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Home / Tips and Tricks / Amy Hedrick, CEO of Cleanbox, saves the AR and VR world one headset at a time using virus-fighting technology «Next Reality

Amy Hedrick, CEO of Cleanbox, saves the AR and VR world one headset at a time using virus-fighting technology «Next Reality



The process of trying out new augmented reality and virtual reality hardware is as personal as it gets. The bottom line is that if you can’t try these immersive devices right away, it’s hard to really understand the benefits they can bring to your life and work.

That’s why the Covid-19 pandemic is a particularly daunting challenge for the many AR / VR hardware makers around the world who want to mainstream their products in a new world where almost everyone has, understandably, become a little germaphobic.

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Rising to that challenge is Cleanbox, a Nashville-based startup led by co-founder and CEO Amy Hedrick (a new member of the NR30). If you̵

7;re wondering how the AR and VR industry plans to recover from a year without public events and retail spaces to offer hardware demos, Cleanbox is one of the top answers to any questions you might have about safely contracting newcomers. consumers in a mask-laden landscape that needs some time to return to ‘normal’.

Adario Strange: I was very excited to profile you in our annual NR30 because what you do with Cleanbox is very unique to the new challenges inherent in the current pandemic. And I’m not ashamed to admit this publicly, but as a germaphobe, and especially as a journalist germaphobe, when I go to all the different conferences, be it CES or AWE in Santa Clara, wherever I go, I always get a little crazy about trying publicly used VR headsets and AR headsets. Because even if they are wiped in between, the human face collects a lot of oil, bacteria and dirt. So when I found out about your business, I was very excited. I’m pretty sure you started the business before all this pandemic madness we’ve been through over the past year, so can you give me the short story of how you got started?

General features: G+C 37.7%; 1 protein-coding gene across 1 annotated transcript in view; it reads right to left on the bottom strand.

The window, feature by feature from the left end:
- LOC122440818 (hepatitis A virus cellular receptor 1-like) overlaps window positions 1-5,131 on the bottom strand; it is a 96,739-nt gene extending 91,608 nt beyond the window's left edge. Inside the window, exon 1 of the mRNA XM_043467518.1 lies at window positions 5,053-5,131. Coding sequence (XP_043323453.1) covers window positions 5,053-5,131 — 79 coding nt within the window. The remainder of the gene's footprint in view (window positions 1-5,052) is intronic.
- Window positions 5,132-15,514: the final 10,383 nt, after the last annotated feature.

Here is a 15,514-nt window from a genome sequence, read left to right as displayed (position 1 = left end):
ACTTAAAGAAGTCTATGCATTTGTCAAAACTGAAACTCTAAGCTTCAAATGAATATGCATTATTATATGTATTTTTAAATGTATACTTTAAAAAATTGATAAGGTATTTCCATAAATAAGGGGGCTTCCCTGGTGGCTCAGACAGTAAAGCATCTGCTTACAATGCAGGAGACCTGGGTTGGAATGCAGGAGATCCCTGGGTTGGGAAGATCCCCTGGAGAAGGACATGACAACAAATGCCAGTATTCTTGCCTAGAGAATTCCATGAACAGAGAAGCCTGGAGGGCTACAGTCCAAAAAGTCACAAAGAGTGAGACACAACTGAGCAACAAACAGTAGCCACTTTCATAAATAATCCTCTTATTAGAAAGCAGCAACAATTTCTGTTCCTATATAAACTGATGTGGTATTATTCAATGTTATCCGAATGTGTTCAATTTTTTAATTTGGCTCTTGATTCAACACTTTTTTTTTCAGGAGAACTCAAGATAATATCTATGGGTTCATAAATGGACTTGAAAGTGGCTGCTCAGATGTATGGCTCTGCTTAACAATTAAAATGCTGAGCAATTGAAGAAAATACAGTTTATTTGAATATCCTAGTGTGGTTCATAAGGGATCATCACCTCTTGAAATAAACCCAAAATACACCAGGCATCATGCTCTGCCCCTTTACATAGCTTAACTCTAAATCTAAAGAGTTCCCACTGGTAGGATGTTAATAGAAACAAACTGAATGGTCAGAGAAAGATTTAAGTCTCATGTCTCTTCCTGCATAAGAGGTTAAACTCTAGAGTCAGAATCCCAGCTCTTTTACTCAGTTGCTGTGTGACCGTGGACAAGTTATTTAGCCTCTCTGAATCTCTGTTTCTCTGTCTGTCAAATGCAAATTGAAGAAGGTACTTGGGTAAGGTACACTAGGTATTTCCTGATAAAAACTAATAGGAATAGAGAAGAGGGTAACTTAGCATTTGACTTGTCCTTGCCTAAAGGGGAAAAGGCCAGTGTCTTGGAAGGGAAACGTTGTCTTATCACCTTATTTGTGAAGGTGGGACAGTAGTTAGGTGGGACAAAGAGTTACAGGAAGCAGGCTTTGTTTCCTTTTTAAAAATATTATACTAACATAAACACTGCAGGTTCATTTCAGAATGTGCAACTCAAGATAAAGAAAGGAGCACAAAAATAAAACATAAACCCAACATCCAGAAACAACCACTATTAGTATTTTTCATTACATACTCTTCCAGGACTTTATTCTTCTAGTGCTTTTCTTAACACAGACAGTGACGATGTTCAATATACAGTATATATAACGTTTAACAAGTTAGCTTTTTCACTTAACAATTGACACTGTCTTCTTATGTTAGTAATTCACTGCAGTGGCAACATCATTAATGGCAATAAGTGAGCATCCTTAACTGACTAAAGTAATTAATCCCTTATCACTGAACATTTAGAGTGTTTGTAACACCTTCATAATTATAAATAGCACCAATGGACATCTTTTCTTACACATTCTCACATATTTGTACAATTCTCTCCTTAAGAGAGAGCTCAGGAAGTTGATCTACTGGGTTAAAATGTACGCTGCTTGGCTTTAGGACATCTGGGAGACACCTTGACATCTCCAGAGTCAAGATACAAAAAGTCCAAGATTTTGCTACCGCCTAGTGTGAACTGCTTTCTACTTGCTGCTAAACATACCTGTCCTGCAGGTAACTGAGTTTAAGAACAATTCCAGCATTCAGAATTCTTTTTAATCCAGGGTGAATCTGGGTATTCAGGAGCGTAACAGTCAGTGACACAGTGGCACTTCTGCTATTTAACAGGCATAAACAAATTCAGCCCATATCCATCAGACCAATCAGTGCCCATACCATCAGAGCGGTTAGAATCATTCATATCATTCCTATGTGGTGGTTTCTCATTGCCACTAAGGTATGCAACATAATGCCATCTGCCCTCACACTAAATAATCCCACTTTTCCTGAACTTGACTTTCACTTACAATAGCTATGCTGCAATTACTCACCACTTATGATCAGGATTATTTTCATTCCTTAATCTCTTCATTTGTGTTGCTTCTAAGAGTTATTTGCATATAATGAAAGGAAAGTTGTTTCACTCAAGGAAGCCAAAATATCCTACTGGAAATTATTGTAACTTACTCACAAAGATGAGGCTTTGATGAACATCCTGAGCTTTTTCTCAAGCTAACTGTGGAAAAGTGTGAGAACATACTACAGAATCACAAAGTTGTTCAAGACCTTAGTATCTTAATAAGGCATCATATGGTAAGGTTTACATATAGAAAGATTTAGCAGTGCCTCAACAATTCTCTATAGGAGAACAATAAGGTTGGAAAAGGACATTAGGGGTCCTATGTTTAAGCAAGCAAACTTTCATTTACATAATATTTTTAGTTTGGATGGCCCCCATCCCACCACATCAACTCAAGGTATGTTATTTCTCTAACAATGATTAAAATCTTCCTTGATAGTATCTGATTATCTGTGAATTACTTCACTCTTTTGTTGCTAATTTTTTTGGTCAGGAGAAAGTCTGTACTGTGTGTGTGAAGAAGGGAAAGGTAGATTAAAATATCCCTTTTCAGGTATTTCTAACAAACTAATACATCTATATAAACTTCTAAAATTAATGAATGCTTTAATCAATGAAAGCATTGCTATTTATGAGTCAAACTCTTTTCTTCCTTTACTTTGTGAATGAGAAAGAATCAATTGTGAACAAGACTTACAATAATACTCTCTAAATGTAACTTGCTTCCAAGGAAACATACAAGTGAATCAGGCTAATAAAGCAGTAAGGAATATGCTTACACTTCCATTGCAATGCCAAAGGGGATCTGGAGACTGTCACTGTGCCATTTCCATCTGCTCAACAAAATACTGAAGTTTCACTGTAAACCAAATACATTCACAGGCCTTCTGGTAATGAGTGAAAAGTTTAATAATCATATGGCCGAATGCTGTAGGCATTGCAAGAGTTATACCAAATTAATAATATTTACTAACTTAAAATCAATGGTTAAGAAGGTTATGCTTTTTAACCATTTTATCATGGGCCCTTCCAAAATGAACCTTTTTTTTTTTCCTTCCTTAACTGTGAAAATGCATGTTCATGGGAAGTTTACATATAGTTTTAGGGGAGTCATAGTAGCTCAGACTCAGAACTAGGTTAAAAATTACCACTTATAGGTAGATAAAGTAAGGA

Amy Hedrick: We started about six years ago because we believed in the immersive technology industry and had a vision of how we could impact not only the entertainment experiences, but real education and engagement, and distance training and so many business applications. And when we looked at that, we thought of people sharing hardware that sits on your face and head that is very sensitive in terms of electronics and how it’s built. There was a problem we saw as an entry barrier. And what we wanted to do was address the mitigation point of it, and do it in a safe, easy, and consistent and reliable way.




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